This is the hardest thing in presentation design. Many people fill up a slide with far too much detail. But others write such high level, abstract concepts, that the slide says nothing at all. What is the best middle ground?
Let's declutter a busy slide. This is a mental exercise I usually go through
- Cut out/cut through buzzwords and filler words
- Cut out side tangents
- See how many points the slide wants to make. If it is just a sequential listing of independent story elements (i.e., the slide does not want to convey a relationship between them), we can them spread them out: each slide gets one point.
- If the elements have some sort of relationship in them, it is usually one of 2 kinds: a contrast, or a ranking of pro/cons of different options, or a cause/effect story of multiple factors influencing each other leading to a conclusion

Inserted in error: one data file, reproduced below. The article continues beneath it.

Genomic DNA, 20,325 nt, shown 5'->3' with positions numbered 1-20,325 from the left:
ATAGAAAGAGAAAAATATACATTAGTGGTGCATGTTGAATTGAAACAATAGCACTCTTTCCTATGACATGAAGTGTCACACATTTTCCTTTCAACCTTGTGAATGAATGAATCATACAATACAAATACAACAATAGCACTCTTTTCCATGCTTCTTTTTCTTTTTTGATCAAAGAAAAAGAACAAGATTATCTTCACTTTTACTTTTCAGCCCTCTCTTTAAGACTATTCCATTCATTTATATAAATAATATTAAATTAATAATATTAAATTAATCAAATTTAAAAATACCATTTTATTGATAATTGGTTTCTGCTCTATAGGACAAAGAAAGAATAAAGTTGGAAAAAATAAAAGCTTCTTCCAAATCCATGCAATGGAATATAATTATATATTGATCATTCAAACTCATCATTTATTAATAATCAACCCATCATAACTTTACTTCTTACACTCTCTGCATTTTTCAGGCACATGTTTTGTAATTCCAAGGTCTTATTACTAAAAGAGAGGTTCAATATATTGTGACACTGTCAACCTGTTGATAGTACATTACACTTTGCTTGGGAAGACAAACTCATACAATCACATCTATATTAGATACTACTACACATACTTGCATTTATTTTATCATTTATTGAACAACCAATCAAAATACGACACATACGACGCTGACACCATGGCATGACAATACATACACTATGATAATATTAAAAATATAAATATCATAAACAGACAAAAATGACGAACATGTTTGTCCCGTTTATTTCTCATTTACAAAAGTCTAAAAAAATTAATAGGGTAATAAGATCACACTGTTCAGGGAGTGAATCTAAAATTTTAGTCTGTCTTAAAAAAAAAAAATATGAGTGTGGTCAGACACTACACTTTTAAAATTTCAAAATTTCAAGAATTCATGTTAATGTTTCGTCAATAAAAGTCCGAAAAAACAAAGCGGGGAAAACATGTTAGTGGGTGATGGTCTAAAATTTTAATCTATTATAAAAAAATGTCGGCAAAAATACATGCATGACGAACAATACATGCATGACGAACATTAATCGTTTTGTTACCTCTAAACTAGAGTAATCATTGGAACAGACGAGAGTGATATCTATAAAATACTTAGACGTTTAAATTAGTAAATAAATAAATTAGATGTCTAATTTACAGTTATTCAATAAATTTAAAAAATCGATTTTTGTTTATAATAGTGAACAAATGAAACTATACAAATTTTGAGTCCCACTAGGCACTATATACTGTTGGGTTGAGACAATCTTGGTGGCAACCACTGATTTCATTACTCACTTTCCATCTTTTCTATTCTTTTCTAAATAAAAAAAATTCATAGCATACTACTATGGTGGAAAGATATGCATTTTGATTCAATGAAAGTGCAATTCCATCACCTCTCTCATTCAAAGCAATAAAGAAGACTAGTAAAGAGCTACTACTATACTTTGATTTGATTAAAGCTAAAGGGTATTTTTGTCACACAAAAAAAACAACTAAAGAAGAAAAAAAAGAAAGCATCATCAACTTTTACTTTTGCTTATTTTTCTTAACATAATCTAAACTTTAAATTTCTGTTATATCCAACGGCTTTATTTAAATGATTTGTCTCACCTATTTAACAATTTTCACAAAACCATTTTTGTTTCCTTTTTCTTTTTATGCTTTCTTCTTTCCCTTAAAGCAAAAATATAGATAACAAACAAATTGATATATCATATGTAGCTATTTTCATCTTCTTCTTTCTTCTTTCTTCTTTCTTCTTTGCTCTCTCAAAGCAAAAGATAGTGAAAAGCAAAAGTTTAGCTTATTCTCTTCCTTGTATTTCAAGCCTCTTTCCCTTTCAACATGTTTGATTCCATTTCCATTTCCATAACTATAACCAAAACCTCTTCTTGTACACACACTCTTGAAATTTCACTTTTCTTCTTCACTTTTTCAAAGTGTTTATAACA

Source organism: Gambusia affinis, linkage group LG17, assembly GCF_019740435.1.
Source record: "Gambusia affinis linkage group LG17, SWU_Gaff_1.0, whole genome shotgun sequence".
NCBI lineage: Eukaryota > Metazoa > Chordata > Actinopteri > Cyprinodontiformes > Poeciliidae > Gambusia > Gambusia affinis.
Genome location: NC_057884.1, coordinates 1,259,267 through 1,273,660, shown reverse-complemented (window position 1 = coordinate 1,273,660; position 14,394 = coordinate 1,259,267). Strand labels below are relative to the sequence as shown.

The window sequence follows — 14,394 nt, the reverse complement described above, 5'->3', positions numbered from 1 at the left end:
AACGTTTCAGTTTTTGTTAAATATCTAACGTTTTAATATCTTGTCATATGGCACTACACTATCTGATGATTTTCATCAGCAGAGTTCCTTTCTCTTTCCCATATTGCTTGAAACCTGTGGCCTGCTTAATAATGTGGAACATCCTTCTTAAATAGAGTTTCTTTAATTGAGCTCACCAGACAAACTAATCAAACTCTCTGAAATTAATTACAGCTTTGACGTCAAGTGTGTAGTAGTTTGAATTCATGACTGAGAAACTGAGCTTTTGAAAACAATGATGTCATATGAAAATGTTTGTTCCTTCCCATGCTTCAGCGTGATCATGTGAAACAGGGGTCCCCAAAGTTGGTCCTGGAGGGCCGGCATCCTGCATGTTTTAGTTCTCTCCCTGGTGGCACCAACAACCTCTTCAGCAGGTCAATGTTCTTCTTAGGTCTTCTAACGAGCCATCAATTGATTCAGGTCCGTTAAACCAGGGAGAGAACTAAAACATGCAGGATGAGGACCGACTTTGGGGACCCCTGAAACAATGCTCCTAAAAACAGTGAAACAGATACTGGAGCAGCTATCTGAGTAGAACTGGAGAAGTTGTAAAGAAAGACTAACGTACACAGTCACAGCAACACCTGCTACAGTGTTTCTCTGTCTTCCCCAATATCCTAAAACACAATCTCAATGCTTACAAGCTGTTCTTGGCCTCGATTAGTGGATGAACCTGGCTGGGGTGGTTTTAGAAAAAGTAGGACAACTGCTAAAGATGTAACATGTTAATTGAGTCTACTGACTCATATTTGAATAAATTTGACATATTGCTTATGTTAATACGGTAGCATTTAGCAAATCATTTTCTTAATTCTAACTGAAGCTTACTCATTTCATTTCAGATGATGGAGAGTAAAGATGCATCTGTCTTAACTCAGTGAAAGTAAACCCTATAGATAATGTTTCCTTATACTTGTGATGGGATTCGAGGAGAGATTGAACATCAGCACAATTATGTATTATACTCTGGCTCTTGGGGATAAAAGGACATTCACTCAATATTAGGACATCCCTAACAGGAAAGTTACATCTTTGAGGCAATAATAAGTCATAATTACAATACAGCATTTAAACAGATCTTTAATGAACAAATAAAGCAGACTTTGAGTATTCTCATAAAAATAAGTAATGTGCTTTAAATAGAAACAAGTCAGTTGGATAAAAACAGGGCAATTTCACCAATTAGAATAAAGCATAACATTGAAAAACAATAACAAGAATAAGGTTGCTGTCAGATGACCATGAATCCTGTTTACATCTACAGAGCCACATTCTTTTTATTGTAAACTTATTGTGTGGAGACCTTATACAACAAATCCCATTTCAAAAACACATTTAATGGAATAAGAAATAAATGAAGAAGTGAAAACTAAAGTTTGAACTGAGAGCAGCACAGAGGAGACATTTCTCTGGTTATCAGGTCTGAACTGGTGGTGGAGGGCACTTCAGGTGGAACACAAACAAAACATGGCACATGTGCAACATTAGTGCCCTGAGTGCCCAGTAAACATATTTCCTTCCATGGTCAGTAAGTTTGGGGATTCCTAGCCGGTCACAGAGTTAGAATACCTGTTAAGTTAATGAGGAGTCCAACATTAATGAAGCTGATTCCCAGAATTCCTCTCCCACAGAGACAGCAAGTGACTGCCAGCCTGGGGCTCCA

- I try to draw the pro/con table or process flow diagram on a piece of paper so I understand what is actually going on. I draw multiple versions where I simplify things (combine rows/columns, swap rows/columns, boxes, arrows) until I get to a clean version of the message
- Now I go in slide design mode:
- First slide is a generic one: "our solution is better because we managed to paint the object blue instead of yellow. Yes it might not sound like it, but this is a big deal, let me explain why"
- This is followed by a number of slides where I explain key sub points in more detail
- Now that I have warmed up the audience, I can show a stylised version of my paper napkin that brings the whole thing together.
In all of this, step 5 is the crucial one. One little sketch like this can be the foundation on which an entire presentation is built.
Picture: live stock in Chicago, 1947